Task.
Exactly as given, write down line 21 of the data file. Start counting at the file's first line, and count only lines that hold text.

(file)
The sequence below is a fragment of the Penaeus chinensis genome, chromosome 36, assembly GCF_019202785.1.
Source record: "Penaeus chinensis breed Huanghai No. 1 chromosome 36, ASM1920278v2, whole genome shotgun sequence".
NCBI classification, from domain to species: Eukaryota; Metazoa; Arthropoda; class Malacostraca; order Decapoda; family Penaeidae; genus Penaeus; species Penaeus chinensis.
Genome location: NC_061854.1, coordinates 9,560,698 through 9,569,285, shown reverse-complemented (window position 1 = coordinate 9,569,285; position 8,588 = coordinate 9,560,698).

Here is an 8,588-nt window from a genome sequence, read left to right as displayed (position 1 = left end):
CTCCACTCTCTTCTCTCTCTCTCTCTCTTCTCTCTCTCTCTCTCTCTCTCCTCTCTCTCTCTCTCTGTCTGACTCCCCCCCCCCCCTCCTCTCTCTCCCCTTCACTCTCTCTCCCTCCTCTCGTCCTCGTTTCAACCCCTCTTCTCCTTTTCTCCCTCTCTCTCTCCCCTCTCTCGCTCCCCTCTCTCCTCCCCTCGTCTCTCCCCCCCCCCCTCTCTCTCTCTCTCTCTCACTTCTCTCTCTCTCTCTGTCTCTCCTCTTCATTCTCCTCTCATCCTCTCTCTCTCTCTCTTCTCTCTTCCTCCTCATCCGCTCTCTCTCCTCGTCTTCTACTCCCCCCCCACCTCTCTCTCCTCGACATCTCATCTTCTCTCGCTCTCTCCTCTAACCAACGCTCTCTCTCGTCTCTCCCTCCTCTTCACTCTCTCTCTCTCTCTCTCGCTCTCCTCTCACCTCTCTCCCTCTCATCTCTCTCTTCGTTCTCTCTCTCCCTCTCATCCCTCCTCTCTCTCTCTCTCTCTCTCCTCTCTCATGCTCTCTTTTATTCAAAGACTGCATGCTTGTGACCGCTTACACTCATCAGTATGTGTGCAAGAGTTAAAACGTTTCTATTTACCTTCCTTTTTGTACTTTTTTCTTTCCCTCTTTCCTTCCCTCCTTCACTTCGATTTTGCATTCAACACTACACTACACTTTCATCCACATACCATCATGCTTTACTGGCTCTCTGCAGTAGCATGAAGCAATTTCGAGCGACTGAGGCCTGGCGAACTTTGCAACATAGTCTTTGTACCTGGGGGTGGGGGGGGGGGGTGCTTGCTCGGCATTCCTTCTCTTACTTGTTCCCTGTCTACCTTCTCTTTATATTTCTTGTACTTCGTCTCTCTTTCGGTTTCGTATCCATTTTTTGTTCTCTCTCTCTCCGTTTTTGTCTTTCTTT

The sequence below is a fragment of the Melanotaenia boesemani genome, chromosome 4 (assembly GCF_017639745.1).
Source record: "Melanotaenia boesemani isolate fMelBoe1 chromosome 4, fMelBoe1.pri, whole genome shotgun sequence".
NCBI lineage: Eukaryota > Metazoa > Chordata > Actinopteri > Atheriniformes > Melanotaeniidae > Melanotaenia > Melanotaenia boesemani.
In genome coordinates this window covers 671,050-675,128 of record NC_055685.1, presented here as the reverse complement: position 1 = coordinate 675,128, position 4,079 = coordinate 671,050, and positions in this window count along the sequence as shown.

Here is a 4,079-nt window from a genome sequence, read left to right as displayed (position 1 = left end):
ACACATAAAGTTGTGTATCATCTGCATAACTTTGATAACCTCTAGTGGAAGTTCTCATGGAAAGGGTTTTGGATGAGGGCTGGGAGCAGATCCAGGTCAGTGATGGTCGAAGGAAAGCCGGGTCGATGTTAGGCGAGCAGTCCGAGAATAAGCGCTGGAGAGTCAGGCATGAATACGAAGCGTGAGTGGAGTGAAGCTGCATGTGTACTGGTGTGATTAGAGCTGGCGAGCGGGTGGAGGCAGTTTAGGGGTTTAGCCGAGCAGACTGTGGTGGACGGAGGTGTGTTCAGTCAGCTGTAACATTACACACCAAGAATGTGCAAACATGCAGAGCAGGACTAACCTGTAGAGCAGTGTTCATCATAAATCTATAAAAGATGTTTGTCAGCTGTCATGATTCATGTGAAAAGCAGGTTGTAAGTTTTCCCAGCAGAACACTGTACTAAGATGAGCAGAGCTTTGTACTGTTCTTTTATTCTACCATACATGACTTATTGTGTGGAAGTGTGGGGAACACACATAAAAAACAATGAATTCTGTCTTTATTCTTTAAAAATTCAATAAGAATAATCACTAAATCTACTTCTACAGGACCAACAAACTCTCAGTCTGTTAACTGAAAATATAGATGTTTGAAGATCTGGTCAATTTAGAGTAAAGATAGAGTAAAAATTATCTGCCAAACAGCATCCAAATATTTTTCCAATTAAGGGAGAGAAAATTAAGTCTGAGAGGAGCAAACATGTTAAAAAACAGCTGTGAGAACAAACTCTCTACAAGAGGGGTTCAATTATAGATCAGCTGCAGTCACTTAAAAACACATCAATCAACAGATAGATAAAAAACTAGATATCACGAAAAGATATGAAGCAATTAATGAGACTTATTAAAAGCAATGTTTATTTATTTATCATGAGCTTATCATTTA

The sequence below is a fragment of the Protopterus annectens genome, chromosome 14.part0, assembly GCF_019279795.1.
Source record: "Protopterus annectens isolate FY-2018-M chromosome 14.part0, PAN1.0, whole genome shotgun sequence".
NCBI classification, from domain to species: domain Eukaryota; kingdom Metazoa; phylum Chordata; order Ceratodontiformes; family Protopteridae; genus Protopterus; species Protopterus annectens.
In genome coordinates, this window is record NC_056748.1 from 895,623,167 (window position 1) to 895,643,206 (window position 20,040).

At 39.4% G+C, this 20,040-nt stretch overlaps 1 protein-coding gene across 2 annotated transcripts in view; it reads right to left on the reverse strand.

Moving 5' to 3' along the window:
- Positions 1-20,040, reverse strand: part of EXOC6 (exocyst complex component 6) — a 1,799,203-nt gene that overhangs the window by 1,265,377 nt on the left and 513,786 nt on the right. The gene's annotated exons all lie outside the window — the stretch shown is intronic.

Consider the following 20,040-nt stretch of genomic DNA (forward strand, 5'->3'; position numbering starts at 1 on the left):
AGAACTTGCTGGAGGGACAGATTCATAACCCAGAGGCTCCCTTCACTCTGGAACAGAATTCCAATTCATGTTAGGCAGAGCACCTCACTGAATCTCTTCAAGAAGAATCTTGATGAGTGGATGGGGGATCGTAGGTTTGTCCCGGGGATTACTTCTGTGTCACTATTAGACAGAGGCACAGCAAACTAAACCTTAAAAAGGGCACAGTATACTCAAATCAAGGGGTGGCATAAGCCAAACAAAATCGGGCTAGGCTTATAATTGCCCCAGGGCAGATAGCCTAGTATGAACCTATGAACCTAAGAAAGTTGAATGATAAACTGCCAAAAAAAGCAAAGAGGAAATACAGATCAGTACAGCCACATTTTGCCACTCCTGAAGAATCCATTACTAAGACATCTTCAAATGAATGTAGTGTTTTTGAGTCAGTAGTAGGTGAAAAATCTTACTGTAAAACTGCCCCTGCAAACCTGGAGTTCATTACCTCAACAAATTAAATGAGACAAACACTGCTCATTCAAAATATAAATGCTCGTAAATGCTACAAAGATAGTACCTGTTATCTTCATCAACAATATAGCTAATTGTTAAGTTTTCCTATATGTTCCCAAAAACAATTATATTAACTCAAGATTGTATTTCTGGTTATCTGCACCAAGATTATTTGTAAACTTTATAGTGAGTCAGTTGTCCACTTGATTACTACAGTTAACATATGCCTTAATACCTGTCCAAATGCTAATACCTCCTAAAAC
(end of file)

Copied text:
AGAACTTGCTGGAGGGACAGATTCATAACCCAGAGGCTCCCTTCACTCTGGAACAGAATTCCAATTCATGTTAGGCAGAGCACCTCACTGAATCTCTTCAAGAAGAATCTTGATGAGTGGATGGGGGATCGTAGGTTTGTCCCGGGGATTACTTCTGTGTCACTATTAGACAGAGGCACAGCAAACTAAACCTTAAAAAGGGCACAGTATACTCAAATCAAGGGGTGGCATAAGCCAAACAAAATCGGGCTAGGCTTATAATTGCCCCAGGGCAGATAGCCTAGTATGAACCTATGAACCTAAGAAAGTTGAATGATAAACTGCCAAAAAAAGCAAAGAGGAAATACAGATCAGTACAGCCACATTTTGCCACTCCTGAAGAATCCATTACTAAGACATCTTCAAATGAATGTAGTGTTTTTGAGTCAGTAGTAGGTGAAAAATCTTACTGTAAAACTGCCCCTGCAAACCTGGAGTTCATTACCTCAACAAATTAAATGAGACAAACACTGCTCATTCAAAATATAAATGCTCGTAAATGCTACAAAGATAGTACCTGTTATCTTCATCAACAATATAGCTAATTGTTAAGTTTTCCTATATGTTCCCAAAAACAATTATATTAACTCAAGATTGTATTTCTGGTTATCTGCACCAAGATTATTTGTAAACTTTATAGTGAGTCAGTTGTCCACTTGATTACTACAGTTAACATATGCCTTAATACCTGTCCAAATGCTAATACCTCCTAAAAC